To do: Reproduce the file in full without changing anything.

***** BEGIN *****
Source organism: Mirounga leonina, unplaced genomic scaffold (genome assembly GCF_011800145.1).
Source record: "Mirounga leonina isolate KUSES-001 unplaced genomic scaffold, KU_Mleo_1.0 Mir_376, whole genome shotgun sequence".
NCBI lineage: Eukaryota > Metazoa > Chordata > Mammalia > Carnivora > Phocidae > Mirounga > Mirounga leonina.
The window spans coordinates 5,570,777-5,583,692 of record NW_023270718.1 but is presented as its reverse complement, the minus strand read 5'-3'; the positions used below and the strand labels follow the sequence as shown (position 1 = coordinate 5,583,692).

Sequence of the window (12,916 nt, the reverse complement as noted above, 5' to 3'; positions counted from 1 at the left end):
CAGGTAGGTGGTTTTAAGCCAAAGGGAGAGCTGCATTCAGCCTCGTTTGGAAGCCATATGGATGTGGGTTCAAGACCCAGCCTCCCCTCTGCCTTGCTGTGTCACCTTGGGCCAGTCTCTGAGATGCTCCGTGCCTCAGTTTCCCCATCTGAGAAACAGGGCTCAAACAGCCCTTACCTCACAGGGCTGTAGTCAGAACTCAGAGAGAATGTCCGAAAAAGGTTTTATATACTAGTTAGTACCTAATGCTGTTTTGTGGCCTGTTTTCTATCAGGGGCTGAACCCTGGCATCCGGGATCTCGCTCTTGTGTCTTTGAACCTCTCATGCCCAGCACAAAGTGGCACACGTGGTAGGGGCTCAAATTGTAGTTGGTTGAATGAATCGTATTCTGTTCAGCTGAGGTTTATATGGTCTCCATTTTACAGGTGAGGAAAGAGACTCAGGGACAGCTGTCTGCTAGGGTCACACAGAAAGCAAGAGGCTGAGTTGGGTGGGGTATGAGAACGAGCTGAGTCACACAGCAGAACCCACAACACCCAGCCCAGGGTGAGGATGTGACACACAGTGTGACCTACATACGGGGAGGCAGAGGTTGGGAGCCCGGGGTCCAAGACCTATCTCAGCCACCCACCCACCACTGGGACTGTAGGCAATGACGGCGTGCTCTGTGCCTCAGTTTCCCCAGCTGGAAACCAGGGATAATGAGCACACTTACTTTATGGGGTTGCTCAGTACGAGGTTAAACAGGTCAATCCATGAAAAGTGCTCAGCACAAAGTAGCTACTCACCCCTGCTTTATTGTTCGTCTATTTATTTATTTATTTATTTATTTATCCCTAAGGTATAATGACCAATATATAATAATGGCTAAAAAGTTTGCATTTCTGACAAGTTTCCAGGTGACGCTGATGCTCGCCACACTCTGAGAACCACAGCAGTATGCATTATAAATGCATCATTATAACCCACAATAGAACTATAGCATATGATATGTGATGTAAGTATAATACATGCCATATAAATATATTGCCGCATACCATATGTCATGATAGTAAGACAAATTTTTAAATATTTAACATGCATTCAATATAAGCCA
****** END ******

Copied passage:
Source organism: Mirounga leonina, unplaced genomic scaffold (genome assembly GCF_011800145.1).
Source record: "Mirounga leonina isolate KUSES-001 unplaced genomic scaffold, KU_Mleo_1.0 Mir_376, whole genome shotgun sequence".
NCBI lineage: Eukaryota > Metazoa > Chordata > Mammalia > Carnivora > Phocidae > Mirounga > Mirounga leonina.
The window spans coordinates 5,570,777-5,583,692 of record NW_023270718.1 but is presented as its reverse complement, the minus strand read 5'-3'; the positions used below and the strand labels follow the sequence as shown (position 1 = coordinate 5,583,692).

Sequence of the window (12,916 nt, the reverse complement as noted above, 5' to 3'; positions counted from 1 at the left end):
CAGGTAGGTGGTTTTAAGCCAAAGGGAGAGCTGCATTCAGCCTCGTTTGGAAGCCATATGGATGTGGGTTCAAGACCCAGCCTCCCCTCTGCCTTGCTGTGTCACCTTGGGCCAGTCTCTGAGATGCTCCGTGCCTCAGTTTCCCCATCTGAGAAACAGGGCTCAAACAGCCCTTACCTCACAGGGCTGTAGTCAGAACTCAGAGAGAATGTCCGAAAAAGGTTTTATATACTAGTTAGTACCTAATGCTGTTTTGTGGCCTGTTTTCTATCAGGGGCTGAACCCTGGCATCCGGGATCTCGCTCTTGTGTCTTTGAACCTCTCATGCCCAGCACAAAGTGGCACACGTGGTAGGGGCTCAAATTGTAGTTGGTTGAATGAATCGTATTCTGTTCAGCTGAGGTTTATATGGTCTCCATTTTACAGGTGAGGAAAGAGACTCAGGGACAGCTGTCTGCTAGGGTCACACAGAAAGCAAGAGGCTGAGTTGGGTGGGGTATGAGAACGAGCTGAGTCACACAGCAGAACCCACAACACCCAGCCCAGGGTGAGGATGTGACACACAGTGTGACCTACATACGGGGAGGCAGAGGTTGGGAGCCCGGGGTCCAAGACCTATCTCAGCCACCCACCCACCACTGGGACTGTAGGCAATGACGGCGTGCTCTGTGCCTCAGTTTCCCCAGCTGGAAACCAGGGATAATGAGCACACTTACTTTATGGGGTTGCTCAGTACGAGGTTAAACAGGTCAATCCATGAAAAGTGCTCAGCACAAAGTAGCTACTCACCCCTGCTTTATTGTTCGTCTATTTATTTATTTATTTATTTATTTATCCCTAAGGTATAATGACCAATATATAATAATGGCTAAAAAGTTTGCATTTCTGACAAGTTTCCAGGTGACGCTGATGCTCGCCACACTCTGAGAACCACAGCAGTATGCATTATAAATGCATCATTATAACCCACAATAGAACTATAGCATATGATATGTGATGTAAGTATAATACATGCCATATAAATATATTGCCGCATACCATATGTCATGATAGTAAGACAAATTTTTAAATATTTAACATGCATTCAATATAAGCCA